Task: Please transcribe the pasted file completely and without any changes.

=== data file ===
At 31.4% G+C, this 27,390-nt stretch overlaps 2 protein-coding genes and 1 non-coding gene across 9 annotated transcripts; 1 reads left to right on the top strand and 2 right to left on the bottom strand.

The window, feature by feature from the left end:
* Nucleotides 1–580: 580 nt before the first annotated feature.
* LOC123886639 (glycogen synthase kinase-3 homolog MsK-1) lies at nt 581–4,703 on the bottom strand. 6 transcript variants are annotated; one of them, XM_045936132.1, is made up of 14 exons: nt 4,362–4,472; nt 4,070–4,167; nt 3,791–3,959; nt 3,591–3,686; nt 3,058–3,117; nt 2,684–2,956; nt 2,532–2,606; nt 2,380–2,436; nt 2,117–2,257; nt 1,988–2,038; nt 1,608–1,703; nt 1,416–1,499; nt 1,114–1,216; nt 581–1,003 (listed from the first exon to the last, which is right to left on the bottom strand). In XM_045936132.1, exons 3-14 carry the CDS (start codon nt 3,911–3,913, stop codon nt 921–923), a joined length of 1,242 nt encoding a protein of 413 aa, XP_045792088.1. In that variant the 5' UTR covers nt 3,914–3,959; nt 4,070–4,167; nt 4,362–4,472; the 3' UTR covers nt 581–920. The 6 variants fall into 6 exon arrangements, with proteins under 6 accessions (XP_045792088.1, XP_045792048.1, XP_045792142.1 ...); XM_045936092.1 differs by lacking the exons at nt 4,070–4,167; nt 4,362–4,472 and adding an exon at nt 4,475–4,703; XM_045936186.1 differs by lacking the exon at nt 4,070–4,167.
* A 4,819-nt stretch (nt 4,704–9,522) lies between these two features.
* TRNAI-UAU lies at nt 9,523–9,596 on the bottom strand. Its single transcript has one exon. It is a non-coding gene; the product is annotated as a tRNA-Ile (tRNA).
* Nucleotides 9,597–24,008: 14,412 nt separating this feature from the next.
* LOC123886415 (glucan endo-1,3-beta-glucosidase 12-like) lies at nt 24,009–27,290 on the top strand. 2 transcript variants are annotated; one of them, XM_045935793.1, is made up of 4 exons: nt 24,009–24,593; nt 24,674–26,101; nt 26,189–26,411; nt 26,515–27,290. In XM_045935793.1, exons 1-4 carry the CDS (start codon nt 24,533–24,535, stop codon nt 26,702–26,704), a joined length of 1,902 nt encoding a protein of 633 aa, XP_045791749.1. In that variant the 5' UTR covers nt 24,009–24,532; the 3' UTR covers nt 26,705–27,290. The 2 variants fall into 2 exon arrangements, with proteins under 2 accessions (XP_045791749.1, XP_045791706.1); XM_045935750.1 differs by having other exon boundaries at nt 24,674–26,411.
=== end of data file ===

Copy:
At 31.4% G+C, this 27,390-nt stretch overlaps 2 protein-coding genes and 1 non-coding gene across 9 annotated transcripts; 1 reads left to right on the top strand and 2 right to left on the bottom strand.

The window, feature by feature from the left end:
* Nucleotides 1–580: 580 nt before the first annotated feature.
* LOC123886639 (glycogen synthase kinase-3 homolog MsK-1) lies at nt 581–4,703 on the bottom strand. 6 transcript variants are annotated; one of them, XM_045936132.1, is made up of 14 exons: nt 4,362–4,472; nt 4,070–4,167; nt 3,791–3,959; nt 3,591–3,686; nt 3,058–3,117; nt 2,684–2,956; nt 2,532–2,606; nt 2,380–2,436; nt 2,117–2,257; nt 1,988–2,038; nt 1,608–1,703; nt 1,416–1,499; nt 1,114–1,216; nt 581–1,003 (listed from the first exon to the last, which is right to left on the bottom strand). In XM_045936132.1, exons 3-14 carry the CDS (start codon nt 3,911–3,913, stop codon nt 921–923), a joined length of 1,242 nt encoding a protein of 413 aa, XP_045792088.1. In that variant the 5' UTR covers nt 3,914–3,959; nt 4,070–4,167; nt 4,362–4,472; the 3' UTR covers nt 581–920. The 6 variants fall into 6 exon arrangements, with proteins under 6 accessions (XP_045792088.1, XP_045792048.1, XP_045792142.1 ...); XM_045936092.1 differs by lacking the exons at nt 4,070–4,167; nt 4,362–4,472 and adding an exon at nt 4,475–4,703; XM_045936186.1 differs by lacking the exon at nt 4,070–4,167.
* A 4,819-nt stretch (nt 4,704–9,522) lies between these two features.
* TRNAI-UAU lies at nt 9,523–9,596 on the bottom strand. Its single transcript has one exon. It is a non-coding gene; the product is annotated as a tRNA-Ile (tRNA).
* Nucleotides 9,597–24,008: 14,412 nt separating this feature from the next.
* LOC123886415 (glucan endo-1,3-beta-glucosidase 12-like) lies at nt 24,009–27,290 on the top strand. 2 transcript variants are annotated; one of them, XM_045935793.1, is made up of 4 exons: nt 24,009–24,593; nt 24,674–26,101; nt 26,189–26,411; nt 26,515–27,290. In XM_045935793.1, exons 1-4 carry the CDS (start codon nt 24,533–24,535, stop codon nt 26,702–26,704), a joined length of 1,902 nt encoding a protein of 633 aa, XP_045791749.1. In that variant the 5' UTR covers nt 24,009–24,532; the 3' UTR covers nt 26,705–27,290. The 2 variants fall into 2 exon arrangements, with proteins under 2 accessions (XP_045791749.1, XP_045791706.1); XM_045935750.1 differs by having other exon boundaries at nt 24,674–26,411.